Evicted from the Elysée after a turbulent five-year term, Nicolas Sarkozy became the latest in a series of European political leaders to be driven from office.
Austerity topples another leader as Hollande deposes Sarkozy as France president
MARSEILLE, FRANCE // François Hollande was elected president of France, deposing Nicolas Sarkozy to become the country's first socialist head of state for 17 years.
Evicted from the Elysée after a turbulent five-year term, Mr Sarkozy became the latest in a series of European political leaders to be driven from office, in part by public resistance to painful austerity measures.
The first indications after polling closed gave Mr Hollande 51.9 per cent of the vote in a turnout estimated at about 81 per cent, about the same proportion as in the first round on April 22.
The margin of victory was narrower than the six-point lead cited earlier by Belgian and Swiss media outlets despite a strict embargo enforced in France while polling continued.
Mr Hollande, 57, achieved what his former partner, Ségolène Royal, the mother of their four children had been unable to do. She was comfortably defeated by Mr Sarkozy in the 2007 presidential elections.
Thousands of Hollande supporters were last night celebrating victory in central Paris, notably at the site of the Bastille jail that was stormed in 1789 in one of the most symbolic events of the French Revolution, and in Tulle, in the political heartland of the Corrèze in southwestern France. Even before the official announcements, many were chanting - "we've won".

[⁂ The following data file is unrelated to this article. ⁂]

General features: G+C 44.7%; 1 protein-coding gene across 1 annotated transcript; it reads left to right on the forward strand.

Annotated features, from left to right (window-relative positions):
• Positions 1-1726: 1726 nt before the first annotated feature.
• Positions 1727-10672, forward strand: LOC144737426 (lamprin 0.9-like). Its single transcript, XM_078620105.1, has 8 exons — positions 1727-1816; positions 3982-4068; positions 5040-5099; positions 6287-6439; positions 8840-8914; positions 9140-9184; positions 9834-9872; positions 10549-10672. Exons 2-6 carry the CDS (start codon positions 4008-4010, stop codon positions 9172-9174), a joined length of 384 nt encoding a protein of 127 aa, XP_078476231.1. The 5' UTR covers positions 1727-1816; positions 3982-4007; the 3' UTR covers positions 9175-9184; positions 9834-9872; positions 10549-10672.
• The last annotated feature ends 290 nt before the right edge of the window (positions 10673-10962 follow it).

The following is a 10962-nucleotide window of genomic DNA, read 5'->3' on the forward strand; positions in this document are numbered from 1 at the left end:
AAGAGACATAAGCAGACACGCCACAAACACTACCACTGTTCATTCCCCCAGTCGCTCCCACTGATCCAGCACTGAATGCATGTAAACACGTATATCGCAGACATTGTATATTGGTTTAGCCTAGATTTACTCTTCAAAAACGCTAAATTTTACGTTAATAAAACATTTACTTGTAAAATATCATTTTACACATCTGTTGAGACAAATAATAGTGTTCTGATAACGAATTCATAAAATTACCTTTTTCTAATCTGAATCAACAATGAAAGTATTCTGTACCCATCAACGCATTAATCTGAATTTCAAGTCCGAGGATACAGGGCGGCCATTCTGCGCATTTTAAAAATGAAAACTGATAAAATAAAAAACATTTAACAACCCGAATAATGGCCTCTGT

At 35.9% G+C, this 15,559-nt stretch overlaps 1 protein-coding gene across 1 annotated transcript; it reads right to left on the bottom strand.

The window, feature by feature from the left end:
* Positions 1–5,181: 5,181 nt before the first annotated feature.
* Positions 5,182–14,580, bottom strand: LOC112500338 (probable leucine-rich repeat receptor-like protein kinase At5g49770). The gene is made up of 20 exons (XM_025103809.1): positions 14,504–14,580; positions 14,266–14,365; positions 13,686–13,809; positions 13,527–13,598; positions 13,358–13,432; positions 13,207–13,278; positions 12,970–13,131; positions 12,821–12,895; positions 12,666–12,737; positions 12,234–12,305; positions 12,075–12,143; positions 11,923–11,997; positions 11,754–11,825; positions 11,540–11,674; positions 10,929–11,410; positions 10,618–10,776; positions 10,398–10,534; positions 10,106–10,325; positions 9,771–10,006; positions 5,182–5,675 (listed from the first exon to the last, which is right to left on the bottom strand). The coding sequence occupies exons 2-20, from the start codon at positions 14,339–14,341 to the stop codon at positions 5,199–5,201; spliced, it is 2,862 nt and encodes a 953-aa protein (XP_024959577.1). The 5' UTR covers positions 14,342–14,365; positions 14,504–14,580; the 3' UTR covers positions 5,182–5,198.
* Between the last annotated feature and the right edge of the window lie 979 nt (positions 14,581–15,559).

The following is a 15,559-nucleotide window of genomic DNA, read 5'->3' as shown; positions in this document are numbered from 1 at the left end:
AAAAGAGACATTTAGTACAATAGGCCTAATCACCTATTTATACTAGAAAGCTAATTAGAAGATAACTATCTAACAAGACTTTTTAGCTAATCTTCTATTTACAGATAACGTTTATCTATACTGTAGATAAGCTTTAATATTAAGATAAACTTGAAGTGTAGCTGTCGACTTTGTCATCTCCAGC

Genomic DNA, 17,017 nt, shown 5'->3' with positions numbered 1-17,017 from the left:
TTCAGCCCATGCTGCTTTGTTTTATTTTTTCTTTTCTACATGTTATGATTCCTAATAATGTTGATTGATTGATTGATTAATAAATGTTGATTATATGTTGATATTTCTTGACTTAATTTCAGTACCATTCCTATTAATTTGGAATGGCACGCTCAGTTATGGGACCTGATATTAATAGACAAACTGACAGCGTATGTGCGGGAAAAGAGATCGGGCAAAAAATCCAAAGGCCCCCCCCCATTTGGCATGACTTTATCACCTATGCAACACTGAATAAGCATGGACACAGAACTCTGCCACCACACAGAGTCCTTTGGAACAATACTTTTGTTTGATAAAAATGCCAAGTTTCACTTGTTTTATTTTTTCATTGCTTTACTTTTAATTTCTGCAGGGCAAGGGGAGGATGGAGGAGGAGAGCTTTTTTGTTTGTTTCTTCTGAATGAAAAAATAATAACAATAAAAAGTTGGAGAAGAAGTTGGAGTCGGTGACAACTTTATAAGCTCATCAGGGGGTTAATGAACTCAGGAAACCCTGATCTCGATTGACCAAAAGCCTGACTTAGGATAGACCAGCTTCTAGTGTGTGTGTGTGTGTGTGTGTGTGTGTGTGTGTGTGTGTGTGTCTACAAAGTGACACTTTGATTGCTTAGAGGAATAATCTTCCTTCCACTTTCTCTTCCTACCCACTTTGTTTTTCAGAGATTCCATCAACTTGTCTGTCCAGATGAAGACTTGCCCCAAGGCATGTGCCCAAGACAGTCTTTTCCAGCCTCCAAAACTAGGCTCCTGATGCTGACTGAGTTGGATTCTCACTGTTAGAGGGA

Mr Hollande, who has never held government office, was earlier in breezy mood as he voted in Tulle, saying he hoped it would be a "good day for France".
Mr Sarkozy avoided comment when he and his wife, Carla Bruni-Sarkozy, cast their votes in the chic 16th arrondissement of Paris.
But a rally planned for the Place de La Concorde by his centre-right UMP party was later cancelled as polling estimates showed him heading for defeat.
Mr Sarkozy conceded defeat minutes after the polls closed, saying he had called Mr Hollande to wish him "good luck" as the country's new leader.
He thanked his supporters and said he did his best to win a second term. "I take responsibility ... for the defeat," he said. While Mr Sarkozy said during the campaign he would leave public life, he stopped short yesterday of confirming his retirement.
Mr Hollande won the first round a two weeks ago with a 28.6 per cent share of the vote, 1.4 per cent ahead of his centre-right rival. He was assured of the votes of an overwhelming majority of those who supported far-left candidates, prompting critics to allege that he would be a hostage to militants anxious to push him further to the left.
By contrast, Mr Sarkozy, while cutting the lead projected in all opinion polls, was unable to persuade enough of the 18 per cent voters siding with Marine Le Pen, leader of the far-right Front National (FN), to rally to his cause.
Miss Le Pen said yesterday she had kept her promise to register a blank vote, a formal version of abstaining. She had left it to supporters to vote according to conscience, though it was clear many intended to follow her lead.